Monday, December 26, 2016

Growth, Not Forced Equality, Saves the Poor

By Deirdre McCloskey. Excerpts:
"the Illinois state constitution, adopted in 1970. It sought to “eliminate poverty and inequality.”"

"The World Bank reports that the basics of a dignified life are more available to the poorest among us than at any time in history, by a big margin."

"The real income of India is doubling every 10 years."

"Even in the rich countries, the poor are better off than they were in 1970, with better food and health care and, often, amenities like air-conditioning."

"A good person, he [Anthony Trollope] declares, should rather “assist in lifting up those below him.”

Eliminate poverty, and let the distribution of wealth work. Economic growth has been accomplishing exactly that since 1800. Equality in the most important matters has increased steadily, through lifting up the wretched of the earth."

"What matters ethically is that the poor have a roof over their heads and enough to eat, and the opportunity to read and vote and get equal treatment by the police and courts."

"Equalizing possession of Rolexes does not."

"we should lift up the poor...enough for people to function in a democratic society and to have full human lives."

"John Rawls of Harvard, articulated what he called the Difference Principle: If the entrepreneurship of a rich person made the poorest better off, then the higher income of the entrepreneur was justified."

"Poverty is never good. Difference, including economic difference, often is. It is why New Yorkers exchange goods with Californians and with people in Shanghai, and why the political railing against foreign trade is childish."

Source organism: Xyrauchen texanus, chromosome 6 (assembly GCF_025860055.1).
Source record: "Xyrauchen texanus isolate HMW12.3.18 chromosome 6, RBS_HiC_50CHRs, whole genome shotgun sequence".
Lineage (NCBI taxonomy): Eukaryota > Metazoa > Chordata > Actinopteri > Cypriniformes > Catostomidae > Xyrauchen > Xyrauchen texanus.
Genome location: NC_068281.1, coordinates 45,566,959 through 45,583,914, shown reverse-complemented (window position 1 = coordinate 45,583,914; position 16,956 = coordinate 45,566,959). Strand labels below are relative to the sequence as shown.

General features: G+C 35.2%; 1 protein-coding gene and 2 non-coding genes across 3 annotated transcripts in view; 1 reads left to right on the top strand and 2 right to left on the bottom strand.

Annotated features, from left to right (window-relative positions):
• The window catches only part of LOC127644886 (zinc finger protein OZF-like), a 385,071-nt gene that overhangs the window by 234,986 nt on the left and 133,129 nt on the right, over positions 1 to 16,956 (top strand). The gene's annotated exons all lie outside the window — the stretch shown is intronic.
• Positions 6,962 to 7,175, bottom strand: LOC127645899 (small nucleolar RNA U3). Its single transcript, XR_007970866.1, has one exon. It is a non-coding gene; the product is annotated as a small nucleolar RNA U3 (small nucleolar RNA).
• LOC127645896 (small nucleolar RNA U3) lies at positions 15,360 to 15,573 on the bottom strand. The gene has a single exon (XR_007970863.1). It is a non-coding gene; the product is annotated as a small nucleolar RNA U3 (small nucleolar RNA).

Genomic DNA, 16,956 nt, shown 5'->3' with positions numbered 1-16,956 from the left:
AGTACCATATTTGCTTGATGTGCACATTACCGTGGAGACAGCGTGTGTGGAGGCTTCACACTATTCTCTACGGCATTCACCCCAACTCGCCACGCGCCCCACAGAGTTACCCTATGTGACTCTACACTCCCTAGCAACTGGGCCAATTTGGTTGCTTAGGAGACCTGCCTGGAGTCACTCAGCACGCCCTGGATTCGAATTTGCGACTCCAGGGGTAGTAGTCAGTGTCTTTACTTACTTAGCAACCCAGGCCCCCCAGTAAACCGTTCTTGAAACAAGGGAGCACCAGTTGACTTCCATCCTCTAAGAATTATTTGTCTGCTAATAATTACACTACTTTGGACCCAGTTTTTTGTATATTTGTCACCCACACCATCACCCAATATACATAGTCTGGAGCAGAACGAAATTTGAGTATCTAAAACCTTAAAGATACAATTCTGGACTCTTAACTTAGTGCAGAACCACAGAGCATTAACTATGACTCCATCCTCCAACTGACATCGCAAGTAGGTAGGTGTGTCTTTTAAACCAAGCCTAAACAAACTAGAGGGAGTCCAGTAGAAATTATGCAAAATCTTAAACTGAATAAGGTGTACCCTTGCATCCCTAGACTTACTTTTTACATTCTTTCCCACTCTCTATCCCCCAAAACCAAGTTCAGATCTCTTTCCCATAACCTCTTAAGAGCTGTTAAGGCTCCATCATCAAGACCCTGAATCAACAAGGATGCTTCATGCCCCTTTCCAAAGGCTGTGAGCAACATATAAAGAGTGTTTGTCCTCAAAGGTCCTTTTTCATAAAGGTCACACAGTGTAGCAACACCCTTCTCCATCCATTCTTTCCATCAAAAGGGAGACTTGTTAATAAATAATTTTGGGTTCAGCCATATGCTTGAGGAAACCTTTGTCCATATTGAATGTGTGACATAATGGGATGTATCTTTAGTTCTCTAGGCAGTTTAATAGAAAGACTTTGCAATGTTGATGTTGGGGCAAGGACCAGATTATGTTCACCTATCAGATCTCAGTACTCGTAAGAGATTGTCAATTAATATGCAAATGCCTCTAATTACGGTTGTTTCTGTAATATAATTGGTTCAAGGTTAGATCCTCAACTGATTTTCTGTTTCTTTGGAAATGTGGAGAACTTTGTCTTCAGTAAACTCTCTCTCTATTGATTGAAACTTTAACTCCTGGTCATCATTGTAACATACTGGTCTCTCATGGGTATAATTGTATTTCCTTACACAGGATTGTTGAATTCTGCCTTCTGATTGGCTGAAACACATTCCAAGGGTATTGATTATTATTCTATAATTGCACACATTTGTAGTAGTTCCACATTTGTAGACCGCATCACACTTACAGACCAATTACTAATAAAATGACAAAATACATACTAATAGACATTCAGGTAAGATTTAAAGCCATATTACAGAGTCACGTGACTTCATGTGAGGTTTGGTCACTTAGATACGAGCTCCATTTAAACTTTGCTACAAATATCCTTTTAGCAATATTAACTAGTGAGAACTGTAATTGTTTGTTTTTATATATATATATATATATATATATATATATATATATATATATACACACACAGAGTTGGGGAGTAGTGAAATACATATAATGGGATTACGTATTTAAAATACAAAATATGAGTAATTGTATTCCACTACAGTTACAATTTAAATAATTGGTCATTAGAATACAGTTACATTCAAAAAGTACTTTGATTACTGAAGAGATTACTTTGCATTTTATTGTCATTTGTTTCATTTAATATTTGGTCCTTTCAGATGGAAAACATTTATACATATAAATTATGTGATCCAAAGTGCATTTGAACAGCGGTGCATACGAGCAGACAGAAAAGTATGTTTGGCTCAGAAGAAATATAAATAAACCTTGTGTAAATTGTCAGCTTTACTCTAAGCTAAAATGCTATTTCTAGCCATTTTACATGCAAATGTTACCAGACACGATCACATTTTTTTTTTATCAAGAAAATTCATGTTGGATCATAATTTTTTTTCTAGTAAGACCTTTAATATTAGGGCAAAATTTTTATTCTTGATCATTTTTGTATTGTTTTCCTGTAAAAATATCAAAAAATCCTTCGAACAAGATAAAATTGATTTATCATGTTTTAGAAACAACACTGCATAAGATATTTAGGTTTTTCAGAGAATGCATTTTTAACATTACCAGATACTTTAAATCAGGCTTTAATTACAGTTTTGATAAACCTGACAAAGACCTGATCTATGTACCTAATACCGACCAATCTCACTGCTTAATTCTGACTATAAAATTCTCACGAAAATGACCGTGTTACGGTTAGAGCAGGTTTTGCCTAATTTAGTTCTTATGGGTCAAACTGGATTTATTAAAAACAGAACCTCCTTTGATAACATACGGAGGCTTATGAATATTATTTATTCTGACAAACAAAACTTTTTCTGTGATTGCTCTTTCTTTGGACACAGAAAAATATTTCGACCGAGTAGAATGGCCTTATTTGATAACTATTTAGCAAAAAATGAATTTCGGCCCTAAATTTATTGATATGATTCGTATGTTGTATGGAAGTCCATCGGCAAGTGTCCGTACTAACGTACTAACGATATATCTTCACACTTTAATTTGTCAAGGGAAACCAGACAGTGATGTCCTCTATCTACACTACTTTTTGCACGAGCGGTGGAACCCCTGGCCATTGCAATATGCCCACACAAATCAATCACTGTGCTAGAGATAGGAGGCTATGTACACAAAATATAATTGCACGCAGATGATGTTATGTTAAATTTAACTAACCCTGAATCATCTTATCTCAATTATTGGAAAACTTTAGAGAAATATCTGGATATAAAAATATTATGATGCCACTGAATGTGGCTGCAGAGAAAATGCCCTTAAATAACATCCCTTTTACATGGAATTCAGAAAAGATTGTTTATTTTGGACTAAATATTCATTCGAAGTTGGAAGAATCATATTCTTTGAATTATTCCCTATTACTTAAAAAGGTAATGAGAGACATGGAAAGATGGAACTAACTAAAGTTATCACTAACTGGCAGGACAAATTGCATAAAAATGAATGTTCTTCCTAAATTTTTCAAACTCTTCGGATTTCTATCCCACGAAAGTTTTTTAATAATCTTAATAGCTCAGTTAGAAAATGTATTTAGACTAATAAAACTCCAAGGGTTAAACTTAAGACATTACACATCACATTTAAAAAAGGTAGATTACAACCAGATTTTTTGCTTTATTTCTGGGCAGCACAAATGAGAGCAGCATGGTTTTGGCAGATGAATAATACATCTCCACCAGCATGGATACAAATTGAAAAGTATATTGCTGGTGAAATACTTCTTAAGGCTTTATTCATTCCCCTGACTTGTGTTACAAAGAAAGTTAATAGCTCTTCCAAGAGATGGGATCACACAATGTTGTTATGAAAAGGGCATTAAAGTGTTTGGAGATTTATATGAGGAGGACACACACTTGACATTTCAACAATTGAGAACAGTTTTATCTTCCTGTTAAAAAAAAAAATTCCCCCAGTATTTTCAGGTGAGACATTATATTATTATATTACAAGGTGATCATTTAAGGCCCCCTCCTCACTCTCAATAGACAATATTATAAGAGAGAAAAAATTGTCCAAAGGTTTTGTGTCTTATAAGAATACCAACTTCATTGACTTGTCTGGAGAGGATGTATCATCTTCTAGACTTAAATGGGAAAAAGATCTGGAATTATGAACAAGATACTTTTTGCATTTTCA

"equality beyond the basics in consumption and in political rights isn’t possible in a specialized and dynamic economy."

"Trusting a government of self-interested people to know how to redistribute ethically is naïve."

"We need to allow for rewards that tell the economy to increase the activity earning them. If a brain surgeon and a taxi driver earn the same amount, we won’t have enough brain surgeons."

"An all-wise central plan could force the right people into the right jobs.'

"The magic has been tried, in Stalin’s Russia and Mao’s China. So has the violence."

 "Free adults get what they need by working to make goods and services for other people, and then exchanging them voluntarily. They don’t get them by slicing up manna from Mother Nature in a zero-sum world."

"Short of expropriation, we can and should join in supporting a safety net, keeping the violence to a minimum. K-12 public education, for example, should be paid for by compelled taxes on all of us. But we should not be doing a lot more.

As a matter of arithmetic, expropriating the rich to give to the poor does not uplift the poor very much. If we took every dime from the top 20 percent of the income distribution and gave it to the bottom 80 percent, the bottom folk would be only 25 percent better off. If we took only from the superrich, the bottom would get less than that. And redistribution works only once. You can’t expect the expropriated rich to show up for a second cutting."

"It is growth from exchange-tested betterment, not compelled or voluntary charity, that solves the problem of poverty. In South Korea, economic growth has increased the income of the poorest by a factor of 30 times real 1953 income."

"Liberal equality, as against the socialist equality of enforced redistribution, eliminates the worst of poverty. It has done so spectacularly in Britain and Singapore and Botswana."

"To borrow from the heroes of my youth, Marx and Engels: Working people of all countries unite! You have nothing to lose but stagnation! Demand exchange-tested betterment in a liberal society.

Some dare call it capitalism."


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